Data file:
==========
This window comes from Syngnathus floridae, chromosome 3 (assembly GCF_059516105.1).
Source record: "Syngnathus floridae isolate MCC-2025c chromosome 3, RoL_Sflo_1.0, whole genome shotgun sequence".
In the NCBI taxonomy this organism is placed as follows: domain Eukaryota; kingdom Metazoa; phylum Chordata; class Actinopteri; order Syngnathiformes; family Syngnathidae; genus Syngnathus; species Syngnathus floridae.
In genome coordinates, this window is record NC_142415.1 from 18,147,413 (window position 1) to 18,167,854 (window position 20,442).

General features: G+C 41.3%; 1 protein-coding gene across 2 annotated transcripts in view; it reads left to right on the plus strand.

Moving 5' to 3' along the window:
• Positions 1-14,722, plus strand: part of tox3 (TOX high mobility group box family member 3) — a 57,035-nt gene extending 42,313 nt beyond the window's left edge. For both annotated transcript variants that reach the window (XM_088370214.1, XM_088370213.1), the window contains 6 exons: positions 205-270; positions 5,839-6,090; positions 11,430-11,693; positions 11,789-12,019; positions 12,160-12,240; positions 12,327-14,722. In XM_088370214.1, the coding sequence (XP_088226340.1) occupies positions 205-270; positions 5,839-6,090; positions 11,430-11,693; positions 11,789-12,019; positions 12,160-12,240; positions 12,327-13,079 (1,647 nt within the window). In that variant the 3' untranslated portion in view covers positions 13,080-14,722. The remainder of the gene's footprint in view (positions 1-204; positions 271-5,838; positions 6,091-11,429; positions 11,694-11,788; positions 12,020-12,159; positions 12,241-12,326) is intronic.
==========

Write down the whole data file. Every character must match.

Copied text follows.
This window comes from Syngnathus floridae, chromosome 3 (assembly GCF_059516105.1).
Source record: "Syngnathus floridae isolate MCC-2025c chromosome 3, RoL_Sflo_1.0, whole genome shotgun sequence".
In the NCBI taxonomy this organism is placed as follows: domain Eukaryota; kingdom Metazoa; phylum Chordata; class Actinopteri; order Syngnathiformes; family Syngnathidae; genus Syngnathus; species Syngnathus floridae.
In genome coordinates, this window is record NC_142415.1 from 18,147,413 (window position 1) to 18,167,854 (window position 20,442).

General features: G+C 41.3%; 1 protein-coding gene across 2 annotated transcripts in view; it reads left to right on the plus strand.

Moving 5' to 3' along the window:
• Positions 1-14,722, plus strand: part of tox3 (TOX high mobility group box family member 3) — a 57,035-nt gene extending 42,313 nt beyond the window's left edge. For both annotated transcript variants that reach the window (XM_088370214.1, XM_088370213.1), the window contains 6 exons: positions 205-270; positions 5,839-6,090; positions 11,430-11,693; positions 11,789-12,019; positions 12,160-12,240; positions 12,327-14,722. In XM_088370214.1, the coding sequence (XP_088226340.1) occupies positions 205-270; positions 5,839-6,090; positions 11,430-11,693; positions 11,789-12,019; positions 12,160-12,240; positions 12,327-13,079 (1,647 nt within the window). In that variant the 3' untranslated portion in view covers positions 13,080-14,722. The remainder of the gene's footprint in view (positions 1-204; positions 271-5,838; positions 6,091-11,429; positions 11,694-11,788; positions 12,020-12,159; positions 12,241-12,326) is intronic.